Humans of Harker: The impact of kindness

Srija Gadiraju spreads positivity and care


Alysa Suleiman

“I really value honesty and being open with people that you’re friends with. I think that the best way to have a healthy relationship with anyone is to be honest and kind of tell them how you’re feeling in general, even if it’s something that you guys aren’t necessarily agreeing upon,” Srija Gadiraju (12) said.

Straight black hair tied back in a ponytail and a worn out white lab coat around her shoulders, Srija Gadiraju (12) diligently pushes back her lab goggles while gloved hands expertly dissect a cat in upper school science department chair Anita Chetty’s human anatomy and physiology class. Her eyes crinkle into an infectious smile at her lab partner as they routinely clean up the finished experiment, both satisfied after completing the dissection.

An aspiring doctor, Srija yearns to brighten the daily lives of those around her. Her medical practices include spreading happiness, kindness, caring, and lifting the spirits of those around her, and her patients, her teachers and friends, always report successful treatment.

Srija exhibits her bubbly personality through her hobbies: making friendship bracelets, doing research in the fields of human anatomy and physiology and playing volleyball for both Harker’s varsity team and an outside club team. A few months ago, Srija started making friendship bracelets and passing them out, a popular activity spreading rapidly throughout to many of her friends.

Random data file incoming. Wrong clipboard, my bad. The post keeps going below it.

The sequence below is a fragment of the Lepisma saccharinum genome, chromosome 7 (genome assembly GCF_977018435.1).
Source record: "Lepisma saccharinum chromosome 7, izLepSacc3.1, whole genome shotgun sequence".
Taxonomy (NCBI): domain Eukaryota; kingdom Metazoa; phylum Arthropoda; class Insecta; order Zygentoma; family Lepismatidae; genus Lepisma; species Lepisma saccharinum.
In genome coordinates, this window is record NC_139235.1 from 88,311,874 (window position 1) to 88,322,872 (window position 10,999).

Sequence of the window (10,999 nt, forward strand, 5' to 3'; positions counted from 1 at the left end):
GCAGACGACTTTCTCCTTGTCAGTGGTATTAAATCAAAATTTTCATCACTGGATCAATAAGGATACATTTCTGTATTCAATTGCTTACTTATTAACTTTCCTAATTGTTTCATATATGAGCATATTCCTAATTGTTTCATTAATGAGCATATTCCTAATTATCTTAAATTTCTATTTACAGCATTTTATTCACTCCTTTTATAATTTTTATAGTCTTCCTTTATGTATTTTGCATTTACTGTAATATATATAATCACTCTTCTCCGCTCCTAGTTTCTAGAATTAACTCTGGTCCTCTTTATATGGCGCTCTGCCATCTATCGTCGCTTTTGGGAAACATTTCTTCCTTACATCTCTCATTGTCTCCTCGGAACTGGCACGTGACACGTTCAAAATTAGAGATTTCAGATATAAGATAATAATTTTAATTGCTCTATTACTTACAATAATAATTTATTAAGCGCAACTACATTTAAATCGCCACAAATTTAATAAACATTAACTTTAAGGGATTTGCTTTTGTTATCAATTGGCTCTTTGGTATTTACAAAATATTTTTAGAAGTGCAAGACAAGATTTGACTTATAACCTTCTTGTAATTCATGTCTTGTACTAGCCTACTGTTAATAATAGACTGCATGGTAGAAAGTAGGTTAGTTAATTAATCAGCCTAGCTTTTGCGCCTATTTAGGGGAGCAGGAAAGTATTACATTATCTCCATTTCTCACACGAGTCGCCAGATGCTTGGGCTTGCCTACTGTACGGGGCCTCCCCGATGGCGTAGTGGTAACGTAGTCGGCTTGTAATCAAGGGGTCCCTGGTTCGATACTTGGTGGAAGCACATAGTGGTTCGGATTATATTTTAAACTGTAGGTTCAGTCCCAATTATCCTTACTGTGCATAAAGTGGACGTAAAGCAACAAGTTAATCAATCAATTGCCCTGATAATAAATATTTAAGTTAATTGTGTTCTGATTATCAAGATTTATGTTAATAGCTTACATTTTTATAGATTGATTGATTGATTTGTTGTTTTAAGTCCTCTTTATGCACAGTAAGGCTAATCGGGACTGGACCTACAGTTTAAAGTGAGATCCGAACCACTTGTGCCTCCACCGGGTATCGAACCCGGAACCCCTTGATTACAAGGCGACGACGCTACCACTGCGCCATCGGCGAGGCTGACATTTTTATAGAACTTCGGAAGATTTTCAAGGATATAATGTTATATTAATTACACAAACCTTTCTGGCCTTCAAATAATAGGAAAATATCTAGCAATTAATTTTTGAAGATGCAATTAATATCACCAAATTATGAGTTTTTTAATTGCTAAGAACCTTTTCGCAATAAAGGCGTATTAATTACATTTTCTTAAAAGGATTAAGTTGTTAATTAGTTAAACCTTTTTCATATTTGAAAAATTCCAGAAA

“She made me a really pretty bracelet that I have, and it’s just very intricate work. I see the intricacy when she’s doing the dissection that we’re currently on and I can see where she would be able to do dissection at that level,” Chetty said.

The detailed, meticulous work that Srija puts into making these dozens of bracelets is exhibited tenfold in her love for medicine and biology-based research, which she puts into real life practice by shadowing at hospitals and working as a volunteer.

Human anatomy and physiology is Srija’s current favorite course because this is where she is always doing something, exploring, discovering, and asking questions, inherent habits that she performs intently.

“For as long as I can remember, Srija has wanted to work with people. She has always looked for ways to have a positive impact on, particularly on people who may be ailing or may not be at a bright moment in their life. She wants to be there, she wants to care for them,” Chetty said.

Even when her intent focus is on the task at hand, Srija’s caring side always shines through. During an experiment where she tests certain drugs on cellular microorganisms, Katrina Liou (12) recalls how Srija felt remorse when she accidentally killed them.

“Even when it comes to research, Srija’s a very caring person and she respects other people and other objects,” Katrina said.

An example of this is her volunteer work as a doctor shadow at the Los Altos Sub-Acute and Rehabilitation Center. After participating in more volunteering opportunities, Srija’s desire to delve deeper into medicine and human anatomy only blossomed further.

“One of the most valuable takeaways from my visits was getting to see how [doctors] value not only treating the patient, but getting to know the patient for who they are as a person, and not just another chart that they have to fill out,” Srija said.